The rain was no deterrent to the people of Heeley on Saturday as an estimated 5,000 visitors took part in the music, dancing and farmer’s market on the hillside above the River Sheaf.
“By this time I’m beginning to heave a sigh of relief,” said Andy Jackson of Heeley Development Trust in mid-afternoon.
Andy and the Trust were part of the team who’ve spent several months organising the annual festival, which has taken place in Heeley for more than 30 years.
“The main thing I’ve seen as I’ve walked round is lots of people smiling despite the rain.
“People do come from all over Sheffield but it’s still massively a local event where people expect to come and see their neighbours and friends.”
This year the festival was run by HEAT, a partnership between Heeley Development Trust, Heeley City Farm, Heeley Parish Church and Anns Grove Primary School.
Attractions included three music venues showcasing local acts ranging from 14-year-old indie rockers Tandem to classical singer Max Thorpe, around 200 community, food and business stalls, a farmer’s market, a local history display, a parade and various activities in and around the Heeley Millennium Park.
The festival was also a chance to show off the area, said Andy. The park, for example, is now recognised as a national flagship project for a green space run and owned by the local community following grants from the Big Lottery Community Spaces scheme and others.
New footpaths and a playground overhaul were already on show, along with a new off-road cycle skills track.
This year the whole park will also become a climbing facility, said Andy, as new climbing boulders are added, along with real stones and boulders from the Peak District for climbers old and new.
“There’ll be natural stone of all sorts of different shapes and sizes so anyone can get an experience of the Peak District – it’s very exciting.”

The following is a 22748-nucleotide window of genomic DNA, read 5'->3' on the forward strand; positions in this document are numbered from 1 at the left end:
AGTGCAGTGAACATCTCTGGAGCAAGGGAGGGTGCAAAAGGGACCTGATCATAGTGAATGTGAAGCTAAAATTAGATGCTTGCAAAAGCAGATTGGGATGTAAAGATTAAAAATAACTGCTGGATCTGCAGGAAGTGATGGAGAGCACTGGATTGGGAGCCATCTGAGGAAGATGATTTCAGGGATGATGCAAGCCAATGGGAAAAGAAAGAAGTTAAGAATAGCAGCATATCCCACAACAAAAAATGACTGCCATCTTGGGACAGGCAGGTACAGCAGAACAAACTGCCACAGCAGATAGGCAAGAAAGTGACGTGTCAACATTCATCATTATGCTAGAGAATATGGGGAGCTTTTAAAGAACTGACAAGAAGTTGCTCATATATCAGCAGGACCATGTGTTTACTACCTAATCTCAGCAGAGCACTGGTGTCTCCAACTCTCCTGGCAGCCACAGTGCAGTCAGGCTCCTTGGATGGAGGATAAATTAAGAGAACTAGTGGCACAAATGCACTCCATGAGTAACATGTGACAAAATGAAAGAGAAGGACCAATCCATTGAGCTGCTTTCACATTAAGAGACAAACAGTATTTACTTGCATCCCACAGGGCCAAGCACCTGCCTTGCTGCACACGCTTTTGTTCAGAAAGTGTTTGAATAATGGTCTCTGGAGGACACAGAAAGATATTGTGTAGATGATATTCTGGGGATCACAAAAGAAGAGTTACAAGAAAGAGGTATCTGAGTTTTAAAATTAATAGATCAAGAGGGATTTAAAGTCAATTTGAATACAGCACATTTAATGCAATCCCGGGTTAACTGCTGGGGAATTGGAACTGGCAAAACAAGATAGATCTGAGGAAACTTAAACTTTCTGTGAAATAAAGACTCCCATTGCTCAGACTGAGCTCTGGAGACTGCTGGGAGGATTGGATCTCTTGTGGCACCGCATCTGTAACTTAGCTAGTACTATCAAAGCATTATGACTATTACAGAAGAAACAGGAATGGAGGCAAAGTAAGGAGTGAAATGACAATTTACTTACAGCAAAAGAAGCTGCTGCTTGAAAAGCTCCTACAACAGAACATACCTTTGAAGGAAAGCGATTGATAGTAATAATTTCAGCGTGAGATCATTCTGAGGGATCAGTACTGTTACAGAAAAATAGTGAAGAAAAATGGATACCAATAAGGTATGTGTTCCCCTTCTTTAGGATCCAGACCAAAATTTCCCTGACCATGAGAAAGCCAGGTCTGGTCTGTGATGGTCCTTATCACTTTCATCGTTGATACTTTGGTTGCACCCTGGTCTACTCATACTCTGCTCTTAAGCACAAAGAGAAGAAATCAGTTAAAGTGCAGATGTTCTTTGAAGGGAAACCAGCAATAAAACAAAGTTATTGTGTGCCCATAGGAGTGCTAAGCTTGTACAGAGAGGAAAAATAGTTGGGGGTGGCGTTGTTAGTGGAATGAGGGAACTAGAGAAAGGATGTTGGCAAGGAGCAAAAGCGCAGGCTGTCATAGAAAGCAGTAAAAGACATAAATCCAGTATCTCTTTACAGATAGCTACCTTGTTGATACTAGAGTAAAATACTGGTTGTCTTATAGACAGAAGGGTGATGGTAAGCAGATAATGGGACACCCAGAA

The other change coming to Heeley soon, he said, was the long-awaited start of renovation work on the old Anns Grove school building, which the Trust has been trying to turn into a community space for several years.
“We hope the lease will finally be signed this week,” said Andy.
“That’s seven years late and it’s been incredibly frustrating.
“There’s been an ongoing dialogue with all the parties involved, but the tragic thing is that we all wanted the project to happen but because of bureaucracy and risk aversion, restoring the buildings is now a £5 million project and not a £200,000 project, because of all the deterioration over that time. There’s such beautiful stuff in there and all the building work is millimetre-perfect after 200 years. We hope now Anns Grove will have a life of another 200-300 years but we almost lost it.”
The Trust has already raised £3million and has another £2million to find to complete work on all three buildings, Andy said, adding that the aim is to turn the three listed buildings into spaces for small businesses, craftspeople and artists, meeting and training areas for local people, a bike hub for the local Recycle Bikes company and others, and a cafe. There’ll also be flexible spaces for uses no-one has even thought about yet, he said.
“This time next year we will be having an art exhibition in Anns Grove,” said Andy confidently.
“We secured this funding at a time when we didn’t have a financial crisis and that’s to our advantage at a time when nothing is happening and no decisions are being taken.
“We’ve got things happening, which is great, and how we see it through and invest now is a challenge, but everyone has been very supportive in making sure we don’t have this derelict hulk in our midst.
“What we need is a tiny amount of money compared to what’s wasted or washed into offshore accounts, and using the analogy of what my Heeley gran used to say about her stew and dumplings not making you hungry any more, getting these buildings in use again is genuinely about sticking to the sides of this community.”
Visit www.heeleydevtrust.com for more information.